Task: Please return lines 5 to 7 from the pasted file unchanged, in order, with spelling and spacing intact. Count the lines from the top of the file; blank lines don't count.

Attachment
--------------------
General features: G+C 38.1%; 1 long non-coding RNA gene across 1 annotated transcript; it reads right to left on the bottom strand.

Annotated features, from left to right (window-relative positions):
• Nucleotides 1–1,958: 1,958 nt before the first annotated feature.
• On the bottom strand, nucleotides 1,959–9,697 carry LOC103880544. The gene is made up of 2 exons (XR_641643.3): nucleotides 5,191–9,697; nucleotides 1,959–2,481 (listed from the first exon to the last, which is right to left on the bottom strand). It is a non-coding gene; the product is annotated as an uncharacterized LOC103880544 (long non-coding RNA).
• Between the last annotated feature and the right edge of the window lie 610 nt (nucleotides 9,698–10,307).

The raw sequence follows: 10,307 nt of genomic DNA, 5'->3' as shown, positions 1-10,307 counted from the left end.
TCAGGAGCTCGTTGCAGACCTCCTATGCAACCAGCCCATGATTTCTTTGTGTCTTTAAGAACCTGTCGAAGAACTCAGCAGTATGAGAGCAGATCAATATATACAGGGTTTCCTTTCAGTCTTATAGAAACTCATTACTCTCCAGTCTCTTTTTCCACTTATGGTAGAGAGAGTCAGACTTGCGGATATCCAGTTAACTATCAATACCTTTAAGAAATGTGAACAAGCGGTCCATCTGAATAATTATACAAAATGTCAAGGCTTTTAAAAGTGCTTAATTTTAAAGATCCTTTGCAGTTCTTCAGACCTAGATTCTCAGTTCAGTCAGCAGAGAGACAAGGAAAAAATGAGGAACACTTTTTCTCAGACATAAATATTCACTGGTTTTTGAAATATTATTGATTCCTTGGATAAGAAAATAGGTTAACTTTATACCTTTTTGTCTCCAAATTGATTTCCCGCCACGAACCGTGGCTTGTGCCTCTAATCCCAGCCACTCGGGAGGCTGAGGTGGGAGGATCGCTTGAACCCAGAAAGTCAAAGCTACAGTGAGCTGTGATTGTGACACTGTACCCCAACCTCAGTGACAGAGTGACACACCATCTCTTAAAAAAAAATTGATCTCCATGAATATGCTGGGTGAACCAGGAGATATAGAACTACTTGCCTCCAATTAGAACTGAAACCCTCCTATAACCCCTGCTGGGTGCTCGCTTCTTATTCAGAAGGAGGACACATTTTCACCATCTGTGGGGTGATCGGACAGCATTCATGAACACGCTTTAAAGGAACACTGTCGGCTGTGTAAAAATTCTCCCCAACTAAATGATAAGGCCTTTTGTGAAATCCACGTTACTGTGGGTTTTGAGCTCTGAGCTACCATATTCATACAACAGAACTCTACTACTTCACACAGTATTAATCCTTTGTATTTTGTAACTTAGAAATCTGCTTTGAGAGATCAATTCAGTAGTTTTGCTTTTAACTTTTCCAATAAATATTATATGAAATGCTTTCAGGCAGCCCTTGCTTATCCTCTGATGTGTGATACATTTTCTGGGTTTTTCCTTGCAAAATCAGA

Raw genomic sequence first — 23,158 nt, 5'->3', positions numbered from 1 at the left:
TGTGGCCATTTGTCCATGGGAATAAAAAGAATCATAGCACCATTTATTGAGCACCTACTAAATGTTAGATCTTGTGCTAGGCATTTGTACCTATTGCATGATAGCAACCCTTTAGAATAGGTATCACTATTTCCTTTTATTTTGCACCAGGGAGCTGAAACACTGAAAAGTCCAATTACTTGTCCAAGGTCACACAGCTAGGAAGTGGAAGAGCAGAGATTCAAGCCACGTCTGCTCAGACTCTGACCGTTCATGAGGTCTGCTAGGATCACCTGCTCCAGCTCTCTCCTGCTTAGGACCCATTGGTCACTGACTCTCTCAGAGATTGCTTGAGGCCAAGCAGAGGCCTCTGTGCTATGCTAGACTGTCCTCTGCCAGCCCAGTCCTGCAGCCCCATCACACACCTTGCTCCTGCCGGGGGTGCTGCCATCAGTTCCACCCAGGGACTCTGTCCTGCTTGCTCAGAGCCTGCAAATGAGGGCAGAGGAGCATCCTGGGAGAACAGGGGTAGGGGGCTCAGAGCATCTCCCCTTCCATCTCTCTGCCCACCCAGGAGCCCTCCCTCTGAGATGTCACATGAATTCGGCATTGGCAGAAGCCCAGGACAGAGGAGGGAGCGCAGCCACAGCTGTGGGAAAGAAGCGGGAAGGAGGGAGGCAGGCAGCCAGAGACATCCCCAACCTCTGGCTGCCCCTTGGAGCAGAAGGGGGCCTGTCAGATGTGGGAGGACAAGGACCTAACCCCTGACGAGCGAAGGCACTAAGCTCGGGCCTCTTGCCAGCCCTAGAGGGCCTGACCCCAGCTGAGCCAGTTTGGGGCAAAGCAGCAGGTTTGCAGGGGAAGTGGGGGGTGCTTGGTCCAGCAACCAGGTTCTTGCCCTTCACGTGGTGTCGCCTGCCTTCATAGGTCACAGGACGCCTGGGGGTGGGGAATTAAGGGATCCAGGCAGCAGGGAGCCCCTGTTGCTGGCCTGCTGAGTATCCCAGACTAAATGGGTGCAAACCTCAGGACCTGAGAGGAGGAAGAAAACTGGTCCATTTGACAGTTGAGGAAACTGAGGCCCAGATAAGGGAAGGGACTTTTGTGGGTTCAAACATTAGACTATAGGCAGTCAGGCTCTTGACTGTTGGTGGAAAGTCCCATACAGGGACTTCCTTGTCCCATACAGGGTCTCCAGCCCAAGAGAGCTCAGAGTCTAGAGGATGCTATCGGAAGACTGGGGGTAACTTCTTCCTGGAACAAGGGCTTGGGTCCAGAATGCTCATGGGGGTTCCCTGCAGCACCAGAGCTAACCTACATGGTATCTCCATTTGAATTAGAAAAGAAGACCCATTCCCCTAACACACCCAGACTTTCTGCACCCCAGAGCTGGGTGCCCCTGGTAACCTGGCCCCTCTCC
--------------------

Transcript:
• Between the last annotated feature and the right edge of the window lie 610 nt (nucleotides 9,698–10,307).

The raw sequence follows: 10,307 nt of genomic DNA, 5'->3' as shown, positions 1-10,307 counted from the left end.
TCAGGAGCTCGTTGCAGACCTCCTATGCAACCAGCCCATGATTTCTTTGTGTCTTTAAGAACCTGTCGAAGAACTCAGCAGTATGAGAGCAGATCAATATATACAGGGTTTCCTTTCAGTCTTATAGAAACTCATTACTCTCCAGTCTCTTTTTCCACTTATGGTAGAGAGAGTCAGACTTGCGGATATCCAGTTAACTATCAATACCTTTAAGAAATGTGAACAAGCGGTCCATCTGAATAATTATACAAAATGTCAAGGCTTTTAAAAGTGCTTAATTTTAAAGATCCTTTGCAGTTCTTCAGACCTAGATTCTCAGTTCAGTCAGCAGAGAGACAAGGAAAAAATGAGGAACACTTTTTCTCAGACATAAATATTCACTGGTTTTTGAAATATTATTGATTCCTTGGATAAGAAAATAGGTTAACTTTATACCTTTTTGTCTCCAAATTGATTTCCCGCCACGAACCGTGGCTTGTGCCTCTAATCCCAGCCACTCGGGAGGCTGAGGTGGGAGGATCGCTTGAACCCAGAAAGTCAAAGCTACAGTGAGCTGTGATTGTGACACTGTACCCCAACCTCAGTGACAGAGTGACACACCATCTCTTAAAAAAAAATTGATCTCCATGAATATGCTGGGTGAACCAGGAGATATAGAACTACTTGCCTCCAATTAGAACTGAAACCCTCCTATAACCCCTGCTGGGTGCTCGCTTCTTATTCAGAAGGAGGACACATTTTCACCATCTGTGGGGTGATCGGACAGCATTCATGAACACGCTTTAAAGGAACACTGTCGGCTGTGTAAAAATTCTCCCCAACTAAATGATAAGGCCTTTTGTGAAATCCACGTTACTGTGGGTTTTGAGCTCTGAGCTACCATATTCATACAACAGAACTCTACTACTTCACACAGTATTAATCCTTTGTATTTTGTAACTTAGAAATCTGCTTTGAGAGATCAATTCAGTAGTTTTGCTTTTAACTTTTCCAATAAATATTATATGAAATGCTTTCAGGCAGCCCTTGCTTATCCTCTGATGTGTGATACATTTTCTGGGTTTTTCCTTGCAAAATCAGA